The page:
Ridiculously High Protein High Fiber Gluten Free Muffin Recipe

I’m a tweaker.

Not a tweeker, a tweaker.  Meaning I have difficulty leaving something well enough alone, even when it’s good.  To adjust, to fine tune.  Yup, that’s me.

A few months back I posted a recipe for Gluten Free Protein Blueberry Muffins.  These were really tasty.  But, if you’ve been around these parts you know I’m also a fan of baking with beans.  No, not baked beans like the maple syrupy and bacon baked beans.  Bean puree instead of flour.  Dessert hummus style, or as Ricki from Diet, Dessert and Dogs stated so correctly…bean butter.  Doesn’t that sound better?

Anyhow, I personally prefer to soak and cook my own beans from dried rather than use cans.  Yes, it takes a little longer, but it’s essentially no actual hands on time, is much less expensive, and I know the beans have been prepared to minimize any digestive gurgling.  I prefer white navy or cannellini beans for baking.  I find that they give a smoother batter than garbanzo beans, but that’s just my opinion.  I have used black beans (and will continue to do so) for brownies for the color.

So, tweaker that I am, I took my previous incarnation of protein muffins and combined it with my love of baking with beans, to create this ridiculously high protein, high fiber, gluten free muffin recipe.

I’m not designating it as “blueberry” or “chocolate chip” or whatever kind of muffin, ’cause truth be told, you just go ahead and add in anything your little heart desires.

 

Pyramid O' Goodness

The players:
  • 400 grams of white beans (This is likely about 1.5 cups-I portion them out into individual containers after they are cooked prior to freezing them, then just pull one out as needed.)
  • 2 TBSP coconut flour (I live in a very humid climate, you may not need this.  Adjust depending on how “sticky” your batter seems.)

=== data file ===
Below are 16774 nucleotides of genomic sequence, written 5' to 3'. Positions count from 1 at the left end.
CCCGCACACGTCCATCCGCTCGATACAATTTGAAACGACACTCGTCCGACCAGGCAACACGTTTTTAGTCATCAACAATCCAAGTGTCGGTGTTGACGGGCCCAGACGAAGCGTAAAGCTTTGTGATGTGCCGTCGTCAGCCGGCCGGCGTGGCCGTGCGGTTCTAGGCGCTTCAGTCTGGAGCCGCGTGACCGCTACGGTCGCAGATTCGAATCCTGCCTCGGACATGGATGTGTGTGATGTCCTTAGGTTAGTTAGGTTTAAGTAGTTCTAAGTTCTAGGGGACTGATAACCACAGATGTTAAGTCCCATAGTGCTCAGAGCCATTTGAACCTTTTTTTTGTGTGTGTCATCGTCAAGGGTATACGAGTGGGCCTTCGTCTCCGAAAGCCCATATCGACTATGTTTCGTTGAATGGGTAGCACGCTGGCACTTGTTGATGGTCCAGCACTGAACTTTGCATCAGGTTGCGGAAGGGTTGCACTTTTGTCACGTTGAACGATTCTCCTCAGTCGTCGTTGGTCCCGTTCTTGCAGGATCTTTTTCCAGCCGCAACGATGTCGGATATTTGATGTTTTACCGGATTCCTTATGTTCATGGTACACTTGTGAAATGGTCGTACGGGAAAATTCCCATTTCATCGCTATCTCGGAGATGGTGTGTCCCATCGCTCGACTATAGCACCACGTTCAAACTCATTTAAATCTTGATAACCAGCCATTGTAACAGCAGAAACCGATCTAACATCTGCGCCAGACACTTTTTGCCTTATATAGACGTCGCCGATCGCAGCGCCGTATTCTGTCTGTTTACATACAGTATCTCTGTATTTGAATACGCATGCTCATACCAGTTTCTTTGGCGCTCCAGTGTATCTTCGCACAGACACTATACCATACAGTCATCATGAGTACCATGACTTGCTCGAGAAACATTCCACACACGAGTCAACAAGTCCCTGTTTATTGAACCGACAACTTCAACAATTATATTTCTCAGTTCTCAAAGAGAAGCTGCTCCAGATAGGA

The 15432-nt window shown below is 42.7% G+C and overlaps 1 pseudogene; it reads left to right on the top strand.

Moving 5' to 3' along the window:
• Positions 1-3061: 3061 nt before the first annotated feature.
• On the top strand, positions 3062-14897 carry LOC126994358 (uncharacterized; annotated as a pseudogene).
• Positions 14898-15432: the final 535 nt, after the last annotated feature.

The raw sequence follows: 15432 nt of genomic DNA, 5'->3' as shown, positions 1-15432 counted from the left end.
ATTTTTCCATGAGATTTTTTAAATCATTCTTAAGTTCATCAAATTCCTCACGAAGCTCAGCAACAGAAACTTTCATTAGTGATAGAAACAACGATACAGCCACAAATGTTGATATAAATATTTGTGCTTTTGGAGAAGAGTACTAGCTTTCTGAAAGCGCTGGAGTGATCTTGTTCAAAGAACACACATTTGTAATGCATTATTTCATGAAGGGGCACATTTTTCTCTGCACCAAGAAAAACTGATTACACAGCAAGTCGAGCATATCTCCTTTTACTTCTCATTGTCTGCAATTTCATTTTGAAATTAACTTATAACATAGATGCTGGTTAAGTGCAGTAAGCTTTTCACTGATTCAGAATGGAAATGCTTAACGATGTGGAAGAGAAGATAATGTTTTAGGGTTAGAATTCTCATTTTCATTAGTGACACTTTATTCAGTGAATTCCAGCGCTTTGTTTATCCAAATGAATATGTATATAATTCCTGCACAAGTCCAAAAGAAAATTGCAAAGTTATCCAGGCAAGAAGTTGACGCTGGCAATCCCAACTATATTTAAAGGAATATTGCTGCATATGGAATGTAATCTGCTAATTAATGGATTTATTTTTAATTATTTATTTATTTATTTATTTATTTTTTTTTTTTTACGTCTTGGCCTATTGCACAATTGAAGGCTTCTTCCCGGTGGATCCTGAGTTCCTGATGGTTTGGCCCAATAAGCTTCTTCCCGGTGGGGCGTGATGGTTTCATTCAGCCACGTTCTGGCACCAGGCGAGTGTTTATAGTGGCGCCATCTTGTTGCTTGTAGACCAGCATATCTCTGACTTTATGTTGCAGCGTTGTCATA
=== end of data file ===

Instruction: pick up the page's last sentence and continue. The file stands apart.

• 1/2 cup protein powder (I used Muscle Gauge Cake Batter)
  • 1/2 cup gluten free oats
  • 1/4 cup fruit or squash puree (you can use pumpkin, applesauce, butternut squash, whatever you have handy.)
  • 1 egg
  • 1 TBSP vanilla
  • 1/2 cup Zsweet or Erythritolor whatever sweetener you like, to taste
  • 1/8 tsp sea salt
  • 1 tsp baking soda
  • 1 tsp baking powder
  • 1 cup of add-ins (blueberries, raspberries, chocolate chips, whatever. Gummy Bears might be kind of weird, but pretty much everything else I can think of sounds good.)
The game:
  • Preheat your oven to 350 degrees.
  • Add the beans to your food processor bowl.  Process the living daylights out of them, scraping the sides of the bowl down occasionally until you have a smooth puree.  During this process you can add the vanilla and fruit/squash puree.
  • Add in the rest of the ingredients (not the add-ins! everything else!) and blend well.  Don’t add the coconut flour until you can see if you need it or not.  Your batter should be a little sticky and thick, thicker than cake batter.  If not, then add the coconut flour a little at a time.
  • NOW add your add ins and just pulse a few times to get them incorporated.  Otherwise instead of blueberries or chips you will just have purple or brown batter, with no chunky goodness.